- Florida 4-H
- Food Preparation, Gardening, Clothing Construction, Food Preservation, Citizenship, Leadership, Community Service
- Member, Extension Agent, State 4-H Staff, Supporter
- Inducted 2002
Ruth Milton’s relationship with 4-H has been blooming for nearly 70 years. As a young girl in Marion County from 1936 to 1938 during the Great Depression, Milton participated in food, clothing, gardening and canning projects. She also represented Marion County at 4-H Girls Short Course, the early forerunner of Florida 4-H Congress was held on campus at Florida State College for Women in Tallahassee (which later became Florida State University).
Milton credits 4-H with giving her direction in life. “4-H was such an important part of my life as a young girl,” said Milton. “It taught me leadership skills and opened a whole new world for me. It helped me understand that I could go to college and helped me figure out what I wanted to do once I got there.”
Following graduation from high school, Milton attended Florida State University where she earned both a Bachelor’s degree and Master’s degree in Education and Childhood Development. While in college she remained active in the College 4-H Club and assisted with the Girls Short Courses at the University.
Following graduation, Milton worked as a teacher for five years before returning to her 4-H roots. She began working for the Florida Cooperative Extension Service in 1952. She became a home demonstration agent and managed programs in Hillsborough, Gulf, Taylor, and Manatee counties before joining the State 4-H Extension staff.
She worked for the State 4-H office for 32 years until her retirement in the late eighties. During her tenure here Milton produced and edited many 4-H publications, program guides, manuals and handbooks including co-authorship of “4-H Develops Capable Citizens”, a chapter in Dimensions in History. See her job description.
“Back when I was on the state staff we didn’t have a lot of the color printing that we do now,” said Milton. “I recently visited the State office and it was so wonderful to see all the projects the staff there is able to do with their computers. It all looks wonderful!”
In spite of not having the technology tools available today to the state 4-H staff, Milton’s impact on young people was profound. A former 4-H member wrote this to Milton, “I continue to be very grateful for the 4-H training I had, especially leadership opportunities and public speaking. You were a big part of that experience. .”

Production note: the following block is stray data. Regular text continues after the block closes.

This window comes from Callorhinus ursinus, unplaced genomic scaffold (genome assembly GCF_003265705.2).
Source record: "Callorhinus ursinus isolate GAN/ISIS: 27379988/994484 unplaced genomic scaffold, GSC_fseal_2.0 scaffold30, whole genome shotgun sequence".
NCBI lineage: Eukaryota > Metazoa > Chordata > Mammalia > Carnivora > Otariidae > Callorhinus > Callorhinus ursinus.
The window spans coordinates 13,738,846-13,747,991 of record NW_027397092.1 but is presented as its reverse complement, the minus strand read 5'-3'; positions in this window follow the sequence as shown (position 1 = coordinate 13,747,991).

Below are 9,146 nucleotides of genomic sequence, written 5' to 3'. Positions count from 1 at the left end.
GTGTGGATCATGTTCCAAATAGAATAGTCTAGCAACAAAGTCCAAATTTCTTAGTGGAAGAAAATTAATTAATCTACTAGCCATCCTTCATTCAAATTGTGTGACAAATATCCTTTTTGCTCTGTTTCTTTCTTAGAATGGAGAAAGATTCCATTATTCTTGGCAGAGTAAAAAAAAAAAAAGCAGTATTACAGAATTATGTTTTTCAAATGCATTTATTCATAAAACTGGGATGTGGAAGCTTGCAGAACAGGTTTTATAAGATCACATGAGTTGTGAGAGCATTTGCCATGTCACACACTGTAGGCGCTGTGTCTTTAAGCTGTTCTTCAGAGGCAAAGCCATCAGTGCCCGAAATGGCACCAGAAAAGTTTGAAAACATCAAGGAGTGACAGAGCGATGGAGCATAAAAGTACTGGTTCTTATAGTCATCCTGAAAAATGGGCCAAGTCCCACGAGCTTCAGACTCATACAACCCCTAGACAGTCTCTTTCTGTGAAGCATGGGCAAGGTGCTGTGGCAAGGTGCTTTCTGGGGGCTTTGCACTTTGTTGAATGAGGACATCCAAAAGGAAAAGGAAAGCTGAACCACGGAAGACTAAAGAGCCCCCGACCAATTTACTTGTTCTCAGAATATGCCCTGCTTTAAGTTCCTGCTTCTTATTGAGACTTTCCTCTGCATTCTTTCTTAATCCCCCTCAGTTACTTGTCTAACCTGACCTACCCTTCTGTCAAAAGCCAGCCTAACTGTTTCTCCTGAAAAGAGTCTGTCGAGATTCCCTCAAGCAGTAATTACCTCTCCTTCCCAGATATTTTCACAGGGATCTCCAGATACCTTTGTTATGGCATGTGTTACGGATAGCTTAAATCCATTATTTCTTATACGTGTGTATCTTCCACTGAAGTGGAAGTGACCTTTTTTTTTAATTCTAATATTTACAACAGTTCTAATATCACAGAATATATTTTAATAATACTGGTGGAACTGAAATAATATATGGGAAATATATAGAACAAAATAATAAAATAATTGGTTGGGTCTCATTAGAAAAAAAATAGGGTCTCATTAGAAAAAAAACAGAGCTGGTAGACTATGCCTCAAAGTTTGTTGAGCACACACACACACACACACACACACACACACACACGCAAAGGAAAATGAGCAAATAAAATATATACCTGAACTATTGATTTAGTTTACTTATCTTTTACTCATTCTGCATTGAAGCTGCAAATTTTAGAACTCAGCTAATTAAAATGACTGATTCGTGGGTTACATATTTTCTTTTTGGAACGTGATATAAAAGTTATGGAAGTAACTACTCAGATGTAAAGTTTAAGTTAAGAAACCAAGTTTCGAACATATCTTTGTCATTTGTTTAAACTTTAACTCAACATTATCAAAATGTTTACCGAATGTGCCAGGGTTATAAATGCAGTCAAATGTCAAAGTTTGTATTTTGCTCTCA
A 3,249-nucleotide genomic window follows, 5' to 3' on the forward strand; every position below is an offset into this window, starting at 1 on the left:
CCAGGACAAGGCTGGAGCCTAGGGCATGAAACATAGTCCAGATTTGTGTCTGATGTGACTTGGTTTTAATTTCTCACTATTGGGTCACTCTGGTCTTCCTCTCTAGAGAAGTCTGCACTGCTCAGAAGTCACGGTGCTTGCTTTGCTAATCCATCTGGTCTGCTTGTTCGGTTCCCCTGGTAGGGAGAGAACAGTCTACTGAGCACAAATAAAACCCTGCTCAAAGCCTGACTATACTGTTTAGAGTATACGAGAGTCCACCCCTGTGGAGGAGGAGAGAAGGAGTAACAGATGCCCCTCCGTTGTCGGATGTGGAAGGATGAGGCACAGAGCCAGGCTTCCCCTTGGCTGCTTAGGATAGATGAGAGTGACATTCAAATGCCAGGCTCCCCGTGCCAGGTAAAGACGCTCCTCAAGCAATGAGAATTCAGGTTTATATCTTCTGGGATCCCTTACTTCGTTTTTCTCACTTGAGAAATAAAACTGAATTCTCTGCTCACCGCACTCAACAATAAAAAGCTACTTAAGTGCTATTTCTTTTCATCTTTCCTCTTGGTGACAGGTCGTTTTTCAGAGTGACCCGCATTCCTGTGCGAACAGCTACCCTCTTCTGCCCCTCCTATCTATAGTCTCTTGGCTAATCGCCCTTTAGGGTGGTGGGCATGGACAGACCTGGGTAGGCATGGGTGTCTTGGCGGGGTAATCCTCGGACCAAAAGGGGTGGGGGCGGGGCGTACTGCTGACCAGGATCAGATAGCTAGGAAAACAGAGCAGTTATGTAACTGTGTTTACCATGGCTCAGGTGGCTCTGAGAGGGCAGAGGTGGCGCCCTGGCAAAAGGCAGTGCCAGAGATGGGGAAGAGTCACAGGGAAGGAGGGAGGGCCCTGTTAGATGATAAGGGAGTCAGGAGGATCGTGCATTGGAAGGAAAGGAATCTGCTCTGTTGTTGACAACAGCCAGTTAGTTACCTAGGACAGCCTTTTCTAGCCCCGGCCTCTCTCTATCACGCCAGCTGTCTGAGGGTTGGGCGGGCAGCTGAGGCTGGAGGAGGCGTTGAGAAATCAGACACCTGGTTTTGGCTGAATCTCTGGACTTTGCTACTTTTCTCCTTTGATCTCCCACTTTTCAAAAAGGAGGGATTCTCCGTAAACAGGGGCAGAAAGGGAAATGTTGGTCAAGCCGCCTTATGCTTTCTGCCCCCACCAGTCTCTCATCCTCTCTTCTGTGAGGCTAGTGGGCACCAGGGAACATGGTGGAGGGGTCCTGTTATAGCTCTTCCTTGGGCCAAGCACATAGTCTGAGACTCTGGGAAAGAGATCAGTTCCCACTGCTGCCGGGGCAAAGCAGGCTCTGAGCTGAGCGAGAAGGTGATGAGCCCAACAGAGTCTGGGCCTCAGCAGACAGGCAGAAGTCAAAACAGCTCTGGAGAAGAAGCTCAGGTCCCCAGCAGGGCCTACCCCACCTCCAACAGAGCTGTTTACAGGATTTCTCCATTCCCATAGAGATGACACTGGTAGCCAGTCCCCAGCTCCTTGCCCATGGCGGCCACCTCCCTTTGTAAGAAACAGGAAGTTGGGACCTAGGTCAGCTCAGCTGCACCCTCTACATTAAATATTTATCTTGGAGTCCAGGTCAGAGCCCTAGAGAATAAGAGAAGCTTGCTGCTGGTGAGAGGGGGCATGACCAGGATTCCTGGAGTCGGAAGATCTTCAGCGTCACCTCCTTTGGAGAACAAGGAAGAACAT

Milton is well-known in the 4-H community as a dedicated and highly-productive youth development professional with a focus on designing programs with learning outcomes for 4-H youth. She has been nationally recognized for her leadership with the Florida 4-H Legislature and Community Pride 4-H programs – projects she holds close to her heart.
Begun in 1973 with friend Henry Morgan, the State 4-H Legislature program teaches young people how government works and how laws are made. Held annually in Tallahassee and using the real legislative chambers at the state capital, young people act out the roles of lobbyists, press corps, and legislators in a hands-on and co-ed learning laboratory in state government. The popular program remains active today.
The Community Pride program in Florida encouraged young people to make a difference in their communities by conducting a community improvement project. Over the years, the program has resulted in the donation of hundreds of hours of community service.
“One of my dearest treasures was helping start the State 4-H Legislature program,” said Milton. “I think that program, and developing the Community Pride Program, were the highlights of my career. I so enjoyed watching the young people develop such great leadership skills and enjoyed helping them take their projects into their own communities.”
It is the fundamentals of 4-H that Milton feels youth need today more than ever. “I don’t know of any organization that provides more for young people today than 4-H,” said Milton. “It’s vitally important for today’s youth to learn leadership skills, to understand the value of taking responsibility and working with others. They need to learn the habits of work and gain a sense of obligation to their communities. 4-H can show them the way.”
Throughout her career and retirement Milton has remained active in many professional and community service organizations. She was a member of the Florida Association of Extension 4-H Agents, the Florida 4-H Foundation, the State Extension Home Economics Association, the League of Women Voters, the Pilot Club and the Woman’s Club.
Milton recently retired as an active Deacon for Westside Baptist Church in Gainesville and now serves on its Activities Council. She also volunteers with “Home Bound” an organization that works with seniors in local nursing homes.
She reflects on her experience in 4-H. “Involvement in 4-H helped to make me what I am today. I learned the value of hard work, taking responsibility, and working with others to make the best better.”
4-H is still influencing Ruth Milton today. “I credit 4-H for teaching me how to volunteer,” said Milton. “There’s no way I could not volunteer after all I’ve learned from 4-H.”
Each year she visits Florida 4-H Congress to recognize a recipient of the Florida 4-H Foundation scholarship that bears her name. Milton has built a legacy that lasts.